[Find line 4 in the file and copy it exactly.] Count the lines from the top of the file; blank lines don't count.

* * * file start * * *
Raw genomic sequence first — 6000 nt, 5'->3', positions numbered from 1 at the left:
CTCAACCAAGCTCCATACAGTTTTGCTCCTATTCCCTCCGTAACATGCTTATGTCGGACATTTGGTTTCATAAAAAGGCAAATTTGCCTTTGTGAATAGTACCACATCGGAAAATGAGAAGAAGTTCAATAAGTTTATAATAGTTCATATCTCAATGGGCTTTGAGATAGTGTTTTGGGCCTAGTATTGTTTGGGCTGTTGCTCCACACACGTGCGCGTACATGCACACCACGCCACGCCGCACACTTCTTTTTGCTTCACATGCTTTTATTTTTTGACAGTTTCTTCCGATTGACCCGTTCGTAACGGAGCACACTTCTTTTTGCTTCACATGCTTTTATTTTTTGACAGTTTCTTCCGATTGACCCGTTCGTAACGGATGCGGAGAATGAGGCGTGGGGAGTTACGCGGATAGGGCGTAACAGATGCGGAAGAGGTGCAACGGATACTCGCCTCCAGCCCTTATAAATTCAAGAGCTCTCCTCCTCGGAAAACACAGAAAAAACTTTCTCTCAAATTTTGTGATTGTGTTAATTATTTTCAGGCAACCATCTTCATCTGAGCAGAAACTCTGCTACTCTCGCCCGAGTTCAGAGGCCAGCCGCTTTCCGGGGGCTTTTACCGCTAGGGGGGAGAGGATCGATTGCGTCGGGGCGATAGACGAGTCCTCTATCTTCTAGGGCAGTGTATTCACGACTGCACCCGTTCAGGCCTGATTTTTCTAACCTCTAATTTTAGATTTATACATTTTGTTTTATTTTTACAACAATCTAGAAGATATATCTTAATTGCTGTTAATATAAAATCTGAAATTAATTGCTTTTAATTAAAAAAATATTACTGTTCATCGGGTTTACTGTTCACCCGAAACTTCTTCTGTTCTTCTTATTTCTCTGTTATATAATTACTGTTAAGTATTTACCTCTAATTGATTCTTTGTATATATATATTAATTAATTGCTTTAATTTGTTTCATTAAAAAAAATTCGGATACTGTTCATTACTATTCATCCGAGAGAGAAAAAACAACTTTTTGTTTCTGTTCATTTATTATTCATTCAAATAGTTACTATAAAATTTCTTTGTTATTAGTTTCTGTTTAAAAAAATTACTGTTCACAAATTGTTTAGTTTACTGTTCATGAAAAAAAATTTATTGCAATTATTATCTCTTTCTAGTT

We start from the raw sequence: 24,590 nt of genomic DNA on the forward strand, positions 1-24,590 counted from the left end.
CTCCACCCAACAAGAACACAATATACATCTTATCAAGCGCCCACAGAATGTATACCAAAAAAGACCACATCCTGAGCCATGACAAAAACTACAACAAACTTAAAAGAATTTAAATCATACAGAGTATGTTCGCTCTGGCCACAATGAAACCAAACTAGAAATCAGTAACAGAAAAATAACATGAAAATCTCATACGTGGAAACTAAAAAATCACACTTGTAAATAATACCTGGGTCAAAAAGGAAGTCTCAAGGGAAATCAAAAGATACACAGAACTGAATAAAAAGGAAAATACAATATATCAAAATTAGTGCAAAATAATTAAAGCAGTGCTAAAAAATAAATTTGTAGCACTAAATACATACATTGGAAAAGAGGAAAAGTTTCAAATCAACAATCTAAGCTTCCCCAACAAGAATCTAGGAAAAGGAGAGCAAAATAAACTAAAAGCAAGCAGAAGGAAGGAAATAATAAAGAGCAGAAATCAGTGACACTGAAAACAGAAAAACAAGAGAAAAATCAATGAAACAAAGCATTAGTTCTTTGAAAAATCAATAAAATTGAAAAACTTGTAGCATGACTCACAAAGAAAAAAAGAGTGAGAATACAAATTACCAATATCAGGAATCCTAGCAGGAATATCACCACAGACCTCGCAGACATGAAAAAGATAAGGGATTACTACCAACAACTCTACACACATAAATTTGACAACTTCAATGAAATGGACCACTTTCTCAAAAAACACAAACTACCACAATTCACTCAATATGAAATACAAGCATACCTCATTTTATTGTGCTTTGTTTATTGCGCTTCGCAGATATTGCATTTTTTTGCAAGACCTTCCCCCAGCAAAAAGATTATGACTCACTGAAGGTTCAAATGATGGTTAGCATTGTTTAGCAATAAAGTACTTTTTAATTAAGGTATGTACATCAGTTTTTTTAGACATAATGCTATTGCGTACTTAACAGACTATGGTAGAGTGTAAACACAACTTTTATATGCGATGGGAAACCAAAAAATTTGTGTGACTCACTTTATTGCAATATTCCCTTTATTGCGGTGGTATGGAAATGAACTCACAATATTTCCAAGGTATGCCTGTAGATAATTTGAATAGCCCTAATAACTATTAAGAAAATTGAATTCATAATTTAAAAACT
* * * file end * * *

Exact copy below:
CTCCACCCAACAAGAACACAATATACATCTTATCAAGCGCCCACAGAATGTATACCAAAAAAGACCACATCCTGAGCCATGACAAAAACTACAACAAACTTAAAAGAATTTAAATCATACAGAGTATGTTCGCTCTGGCCACAATGAAACCAAACTAGAAATCAGTAACAGAAAAATAACATGAAAATCTCATACGTGGAAACTAAAAAATCACACTTGTAAATAATACCTGGGTCAAAAAGGAAGTCTCAAGGGAAATCAAAAGATACACAGAACTGAATAAAAAGGAAAATACAATATATCAAAATTAGTGCAAAATAATTAAAGCAGTGCTAAAAAATAAATTTGTAGCACTAAATACATACATTGGAAAAGAGGAAAAGTTTCAAATCAACAATCTAAGCTTCCCCAACAAGAATCTAGGAAAAGGAGAGCAAAATAAACTAAAAGCAAGCAGAAGGAAGGAAATAATAAAGAGCAGAAATCAGTGACACTGAAAACAGAAAAACAAGAGAAAAATCAATGAAACAAAGCATTAGTTCTTTGAAAAATCAATAAAATTGAAAAACTTGTAGCATGACTCACAAAGAAAAAAAGAGTGAGAATACAAATTACCAATATCAGGAATCCTAGCAGGAATATCACCACAGACCTCGCAGACATGAAAAAGATAAGGGATTACTACCAACAACTCTACACACATAAATTTGACAACTTCAATGAAATGGACCACTTTCTCAAAAAACACAAACTACCACAATTCACTCAATATGAAATACAAGCATACCTCATTTTATTGTGCTTTGTTTATTGCGCTTCGCAGATATTGCATTTTTTTGCAAGACCTTCCCCCAGCAAAAAGATTATGACTCACTGAAGGTTCAAATGATGGTTAGCATTGTTTAGCAATAAAGTACTTTTTAATTAAGGTATGTACATCAGTTTTTTTAGACATAATGCTATTGCGTACTTAACAGACTATGGTAGAGTGTAAACACAACTTTTATATGCGATGGGAAACCAAAAAATTTGTGTGACTCACTTTATTGCAATATTCCCTTTATTGCGGTGGTATGGAAATGAACTCACAATATTTCCAAGGTATGCCTGTAGATAATTTGAATAGCCCTAATAACTATTAAGAAAATTGAATTCATAATTTAAAAACT